A joint military force to fight jihadists and organised crime in the Sahel has chalked up successes but promised funding is slow to materialise, the foreign minister of Niger said on Monday.
“The strength of the G5 Sahel force has become a reality even if not all the funding has been disbursed,” said Kalla Ankourao, whose country is assuming the rotating presidency of the group. The force also includes Burkina Faso, Chad, Mali and Mauritania.
Originally intended to become fully operational in mid-2018, the G5 Sahel force operates alongside France’s 4,000 troops in the troubled “tri-border” area where Mali, Niger and Burkina Faso meet.
As well as fighting militants, the G5 tackles smuggling and illegal immigration networks that operate in these vast, remote areas on the Sahara’s southern fringe.
The success of these operations has become pivotal to the EU, where divisions are deepening on how to address the flow of African migrants trying to illegally enter Europe.
The group also works alongside the UN’s 12,000-strong MINUSMA peacekeeping operation in Mali.
“The force has already had clashes with jihadist groups in the area,” said the Nigerien minister.
Ankourao spoke at a press briefing in Brussels with European foreign affairs chief Federica Mogherini, who regretted that some non-EU donors were slow to deliver on their commitments.
“The European Union has disbursed its 100-million-euro share of the 414 million euros” ($480 million) that were pledged at a donors’ conference in February, Mogherini said.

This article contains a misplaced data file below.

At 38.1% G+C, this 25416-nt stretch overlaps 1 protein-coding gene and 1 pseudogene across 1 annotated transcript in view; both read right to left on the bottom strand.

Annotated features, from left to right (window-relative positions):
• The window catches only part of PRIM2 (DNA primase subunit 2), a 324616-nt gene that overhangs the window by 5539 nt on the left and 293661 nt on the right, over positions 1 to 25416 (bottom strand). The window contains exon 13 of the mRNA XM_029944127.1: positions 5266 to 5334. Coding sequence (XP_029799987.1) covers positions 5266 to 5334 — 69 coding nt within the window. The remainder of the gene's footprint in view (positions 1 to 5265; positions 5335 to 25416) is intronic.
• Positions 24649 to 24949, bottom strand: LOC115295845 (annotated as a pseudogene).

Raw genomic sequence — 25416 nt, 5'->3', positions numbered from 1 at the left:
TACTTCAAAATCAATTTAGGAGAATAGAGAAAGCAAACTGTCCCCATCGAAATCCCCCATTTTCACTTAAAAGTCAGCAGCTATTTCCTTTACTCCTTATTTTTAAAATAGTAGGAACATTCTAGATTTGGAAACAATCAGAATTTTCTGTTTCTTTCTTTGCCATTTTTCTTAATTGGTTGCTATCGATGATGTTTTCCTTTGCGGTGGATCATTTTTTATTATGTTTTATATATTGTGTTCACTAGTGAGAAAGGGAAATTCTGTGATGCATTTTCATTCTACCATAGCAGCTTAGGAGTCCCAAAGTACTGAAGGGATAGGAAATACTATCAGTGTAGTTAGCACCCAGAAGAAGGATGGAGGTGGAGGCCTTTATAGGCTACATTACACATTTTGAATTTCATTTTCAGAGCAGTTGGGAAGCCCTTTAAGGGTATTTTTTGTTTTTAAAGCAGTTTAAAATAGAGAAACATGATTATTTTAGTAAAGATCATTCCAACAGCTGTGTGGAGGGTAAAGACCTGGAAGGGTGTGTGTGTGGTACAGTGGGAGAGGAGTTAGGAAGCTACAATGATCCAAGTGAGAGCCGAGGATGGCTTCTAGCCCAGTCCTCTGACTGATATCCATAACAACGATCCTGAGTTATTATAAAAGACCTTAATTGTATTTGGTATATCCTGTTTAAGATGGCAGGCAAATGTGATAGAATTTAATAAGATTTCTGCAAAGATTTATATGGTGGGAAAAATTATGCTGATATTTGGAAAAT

European funding had made it possible to launch operations, she said. She did not identify the payment laggards.
Major contributions so far have been pledged by the Saudi Arabia (100 million euros / $119 million); the G5 members (50 million euros, consisting of 10 million euros apiece); United States ($60 million) and the United Arab Emirates (30 million euros).
The G5 Sahel force is scheduled to ultimately pool 5,000 troops from the five countries.
A European source said soldiers of the joint force had already tightened controls on remote desert routes used by migrant smugglers to reach Libya.
This had pushed the traffickers to a new road towards Algeria and Spain, the source said.
Intercepted migrants were mostly from Nigeria, Ivory Coast, Gambia and Guinea. Burkina Faso and Niger are transit countries.
But populations in northern Niger are involved in trafficking, the minister said.
“We must help the people of the Agadez region (in the north of Niger) who do not want to go into terrorism or migration activities to find income,” the Nigerien minister said.